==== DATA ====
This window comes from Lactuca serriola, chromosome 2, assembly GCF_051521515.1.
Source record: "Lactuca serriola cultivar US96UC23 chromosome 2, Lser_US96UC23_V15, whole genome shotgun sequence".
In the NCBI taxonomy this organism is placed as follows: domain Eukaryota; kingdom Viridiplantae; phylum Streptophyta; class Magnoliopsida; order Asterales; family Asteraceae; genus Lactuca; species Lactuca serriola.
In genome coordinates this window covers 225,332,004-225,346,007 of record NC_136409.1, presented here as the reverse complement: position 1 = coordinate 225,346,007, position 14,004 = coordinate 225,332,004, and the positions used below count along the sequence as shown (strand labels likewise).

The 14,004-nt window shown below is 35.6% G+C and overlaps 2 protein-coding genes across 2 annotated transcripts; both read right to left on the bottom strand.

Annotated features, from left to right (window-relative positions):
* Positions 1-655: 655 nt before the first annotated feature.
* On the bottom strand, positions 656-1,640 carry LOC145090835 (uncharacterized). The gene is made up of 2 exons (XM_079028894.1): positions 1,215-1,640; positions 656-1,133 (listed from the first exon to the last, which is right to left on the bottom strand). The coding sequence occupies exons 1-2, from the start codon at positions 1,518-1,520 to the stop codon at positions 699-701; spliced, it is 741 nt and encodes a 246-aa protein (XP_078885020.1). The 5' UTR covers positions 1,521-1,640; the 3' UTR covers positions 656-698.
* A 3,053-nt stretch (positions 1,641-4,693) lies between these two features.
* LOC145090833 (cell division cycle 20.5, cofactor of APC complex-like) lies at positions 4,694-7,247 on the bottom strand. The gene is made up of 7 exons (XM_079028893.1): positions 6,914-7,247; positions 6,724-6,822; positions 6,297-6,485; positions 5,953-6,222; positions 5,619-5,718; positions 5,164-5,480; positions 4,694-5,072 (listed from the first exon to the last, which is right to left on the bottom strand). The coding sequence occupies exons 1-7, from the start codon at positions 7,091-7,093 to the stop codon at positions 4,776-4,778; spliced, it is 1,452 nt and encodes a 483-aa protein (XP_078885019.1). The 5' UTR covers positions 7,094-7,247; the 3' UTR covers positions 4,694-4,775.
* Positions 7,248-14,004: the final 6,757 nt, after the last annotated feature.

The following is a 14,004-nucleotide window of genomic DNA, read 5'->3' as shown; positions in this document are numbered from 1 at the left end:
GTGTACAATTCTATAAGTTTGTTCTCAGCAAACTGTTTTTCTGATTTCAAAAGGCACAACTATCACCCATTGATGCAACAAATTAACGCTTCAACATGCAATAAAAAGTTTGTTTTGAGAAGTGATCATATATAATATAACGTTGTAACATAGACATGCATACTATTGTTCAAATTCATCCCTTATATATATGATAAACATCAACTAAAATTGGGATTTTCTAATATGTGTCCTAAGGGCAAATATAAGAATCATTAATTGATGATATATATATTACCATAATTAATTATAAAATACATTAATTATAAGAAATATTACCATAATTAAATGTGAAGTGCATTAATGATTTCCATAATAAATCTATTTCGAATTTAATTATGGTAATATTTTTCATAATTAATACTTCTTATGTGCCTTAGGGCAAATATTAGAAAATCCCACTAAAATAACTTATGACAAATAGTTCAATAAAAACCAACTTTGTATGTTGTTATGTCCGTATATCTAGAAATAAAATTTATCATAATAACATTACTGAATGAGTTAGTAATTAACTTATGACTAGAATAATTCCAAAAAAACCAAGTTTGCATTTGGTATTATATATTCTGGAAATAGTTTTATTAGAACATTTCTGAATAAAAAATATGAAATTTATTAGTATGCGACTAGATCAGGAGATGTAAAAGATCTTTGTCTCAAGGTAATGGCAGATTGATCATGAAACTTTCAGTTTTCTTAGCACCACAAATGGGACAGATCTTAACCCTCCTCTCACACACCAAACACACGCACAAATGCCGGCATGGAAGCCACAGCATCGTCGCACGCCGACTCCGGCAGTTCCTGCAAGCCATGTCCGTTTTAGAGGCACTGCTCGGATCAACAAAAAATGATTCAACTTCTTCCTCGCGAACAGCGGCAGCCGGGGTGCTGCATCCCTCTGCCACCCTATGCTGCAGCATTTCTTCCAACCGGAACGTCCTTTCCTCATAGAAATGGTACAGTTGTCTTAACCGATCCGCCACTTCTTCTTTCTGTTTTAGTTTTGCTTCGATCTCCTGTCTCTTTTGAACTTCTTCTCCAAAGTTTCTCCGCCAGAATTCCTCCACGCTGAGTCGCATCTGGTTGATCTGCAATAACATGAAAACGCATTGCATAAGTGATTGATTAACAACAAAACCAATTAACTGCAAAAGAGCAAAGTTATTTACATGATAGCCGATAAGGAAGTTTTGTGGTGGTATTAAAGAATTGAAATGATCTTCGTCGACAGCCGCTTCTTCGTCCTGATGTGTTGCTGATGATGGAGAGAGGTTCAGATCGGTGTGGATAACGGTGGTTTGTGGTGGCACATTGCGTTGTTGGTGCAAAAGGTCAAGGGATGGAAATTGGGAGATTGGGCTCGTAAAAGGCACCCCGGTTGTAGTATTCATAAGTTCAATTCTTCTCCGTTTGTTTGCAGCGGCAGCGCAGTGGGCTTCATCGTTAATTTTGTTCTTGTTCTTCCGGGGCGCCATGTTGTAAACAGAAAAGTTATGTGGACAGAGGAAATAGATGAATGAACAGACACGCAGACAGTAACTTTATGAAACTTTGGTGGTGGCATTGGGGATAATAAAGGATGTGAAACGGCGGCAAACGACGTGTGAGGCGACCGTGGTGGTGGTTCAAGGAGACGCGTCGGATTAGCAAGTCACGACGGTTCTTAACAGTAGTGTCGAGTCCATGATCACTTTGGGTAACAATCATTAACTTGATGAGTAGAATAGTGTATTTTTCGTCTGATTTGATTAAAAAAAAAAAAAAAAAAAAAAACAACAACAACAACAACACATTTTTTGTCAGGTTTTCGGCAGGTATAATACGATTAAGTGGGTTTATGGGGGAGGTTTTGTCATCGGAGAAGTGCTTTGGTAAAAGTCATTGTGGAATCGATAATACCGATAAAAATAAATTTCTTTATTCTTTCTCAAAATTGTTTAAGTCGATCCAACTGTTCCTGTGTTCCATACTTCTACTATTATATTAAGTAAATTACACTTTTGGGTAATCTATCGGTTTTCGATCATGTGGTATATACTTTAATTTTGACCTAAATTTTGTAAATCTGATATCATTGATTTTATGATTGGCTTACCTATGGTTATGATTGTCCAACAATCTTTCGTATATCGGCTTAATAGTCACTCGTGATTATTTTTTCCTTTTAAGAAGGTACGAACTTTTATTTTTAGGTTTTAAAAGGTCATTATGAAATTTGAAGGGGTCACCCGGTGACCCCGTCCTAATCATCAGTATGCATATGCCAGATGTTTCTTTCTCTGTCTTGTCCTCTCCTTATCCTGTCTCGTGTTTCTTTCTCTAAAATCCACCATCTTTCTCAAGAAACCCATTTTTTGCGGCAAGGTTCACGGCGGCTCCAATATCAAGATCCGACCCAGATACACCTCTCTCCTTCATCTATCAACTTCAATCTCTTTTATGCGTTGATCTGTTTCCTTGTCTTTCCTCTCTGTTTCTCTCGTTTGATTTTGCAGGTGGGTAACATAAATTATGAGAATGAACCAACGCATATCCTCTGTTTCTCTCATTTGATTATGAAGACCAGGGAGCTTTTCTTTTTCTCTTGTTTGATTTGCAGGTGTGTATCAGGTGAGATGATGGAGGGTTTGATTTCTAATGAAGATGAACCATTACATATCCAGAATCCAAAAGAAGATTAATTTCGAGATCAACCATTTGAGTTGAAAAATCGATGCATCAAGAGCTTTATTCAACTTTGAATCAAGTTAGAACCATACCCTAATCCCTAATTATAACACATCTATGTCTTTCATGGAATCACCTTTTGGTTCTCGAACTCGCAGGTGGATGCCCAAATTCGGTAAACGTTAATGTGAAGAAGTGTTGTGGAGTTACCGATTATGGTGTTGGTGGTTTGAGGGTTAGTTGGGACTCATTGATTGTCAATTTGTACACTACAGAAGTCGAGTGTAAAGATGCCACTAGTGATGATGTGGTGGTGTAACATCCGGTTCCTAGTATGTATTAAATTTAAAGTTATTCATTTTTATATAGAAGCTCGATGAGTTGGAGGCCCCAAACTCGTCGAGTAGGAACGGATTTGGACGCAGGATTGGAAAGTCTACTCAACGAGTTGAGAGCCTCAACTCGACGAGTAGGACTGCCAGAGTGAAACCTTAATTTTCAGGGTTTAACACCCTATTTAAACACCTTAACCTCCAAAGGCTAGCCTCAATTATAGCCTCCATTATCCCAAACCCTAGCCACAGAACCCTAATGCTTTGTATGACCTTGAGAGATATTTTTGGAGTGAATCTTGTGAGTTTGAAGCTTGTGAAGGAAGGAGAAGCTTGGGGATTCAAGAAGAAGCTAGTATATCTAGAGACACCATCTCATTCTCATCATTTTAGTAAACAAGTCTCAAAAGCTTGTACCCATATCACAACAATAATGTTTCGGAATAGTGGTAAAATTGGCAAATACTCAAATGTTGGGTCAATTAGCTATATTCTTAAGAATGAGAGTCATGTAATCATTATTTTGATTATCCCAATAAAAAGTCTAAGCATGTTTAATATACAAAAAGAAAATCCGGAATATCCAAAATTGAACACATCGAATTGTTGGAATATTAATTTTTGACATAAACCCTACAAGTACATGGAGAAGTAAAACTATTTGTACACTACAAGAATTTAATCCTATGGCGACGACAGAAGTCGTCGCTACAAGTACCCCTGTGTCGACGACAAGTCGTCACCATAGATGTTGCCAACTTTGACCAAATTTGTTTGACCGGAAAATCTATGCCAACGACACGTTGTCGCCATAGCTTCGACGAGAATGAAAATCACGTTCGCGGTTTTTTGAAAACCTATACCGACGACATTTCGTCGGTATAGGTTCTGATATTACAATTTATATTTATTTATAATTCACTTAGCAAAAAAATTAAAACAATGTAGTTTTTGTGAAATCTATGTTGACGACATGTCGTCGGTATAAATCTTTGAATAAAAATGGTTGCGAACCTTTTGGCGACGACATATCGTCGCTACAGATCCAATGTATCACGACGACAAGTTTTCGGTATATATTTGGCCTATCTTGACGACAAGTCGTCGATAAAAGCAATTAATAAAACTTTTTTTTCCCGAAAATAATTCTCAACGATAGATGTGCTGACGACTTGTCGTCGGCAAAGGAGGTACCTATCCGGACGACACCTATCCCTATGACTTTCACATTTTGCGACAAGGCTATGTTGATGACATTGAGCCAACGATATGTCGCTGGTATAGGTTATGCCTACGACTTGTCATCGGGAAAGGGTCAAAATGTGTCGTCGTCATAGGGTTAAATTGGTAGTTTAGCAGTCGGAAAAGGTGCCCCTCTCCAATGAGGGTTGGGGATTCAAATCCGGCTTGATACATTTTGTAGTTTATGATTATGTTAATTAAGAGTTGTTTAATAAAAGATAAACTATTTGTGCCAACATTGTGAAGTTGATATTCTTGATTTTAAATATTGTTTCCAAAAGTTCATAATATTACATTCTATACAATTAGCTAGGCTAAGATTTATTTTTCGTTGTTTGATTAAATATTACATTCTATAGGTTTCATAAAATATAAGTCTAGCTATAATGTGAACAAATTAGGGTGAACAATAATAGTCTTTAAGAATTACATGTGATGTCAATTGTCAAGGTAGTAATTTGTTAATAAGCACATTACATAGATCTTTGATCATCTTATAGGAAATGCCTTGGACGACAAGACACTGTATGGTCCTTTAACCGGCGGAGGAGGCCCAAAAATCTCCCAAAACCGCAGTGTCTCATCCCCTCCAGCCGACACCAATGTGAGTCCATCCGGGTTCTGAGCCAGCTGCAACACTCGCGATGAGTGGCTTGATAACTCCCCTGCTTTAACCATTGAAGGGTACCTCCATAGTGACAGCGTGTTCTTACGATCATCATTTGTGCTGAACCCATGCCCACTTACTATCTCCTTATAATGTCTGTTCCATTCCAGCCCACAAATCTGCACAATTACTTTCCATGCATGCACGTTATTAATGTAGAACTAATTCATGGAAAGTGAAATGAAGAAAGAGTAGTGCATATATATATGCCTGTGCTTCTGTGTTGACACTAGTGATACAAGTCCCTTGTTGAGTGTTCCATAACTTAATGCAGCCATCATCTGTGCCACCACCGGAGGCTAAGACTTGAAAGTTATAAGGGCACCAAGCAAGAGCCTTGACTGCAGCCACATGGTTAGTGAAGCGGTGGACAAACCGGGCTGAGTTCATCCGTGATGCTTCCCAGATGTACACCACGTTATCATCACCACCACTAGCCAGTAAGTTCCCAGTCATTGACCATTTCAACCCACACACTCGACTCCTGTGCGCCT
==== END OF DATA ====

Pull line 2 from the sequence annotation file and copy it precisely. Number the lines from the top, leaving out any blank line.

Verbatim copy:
Source record: "Lactuca serriola cultivar US96UC23 chromosome 2, Lser_US96UC23_V15, whole genome shotgun sequence".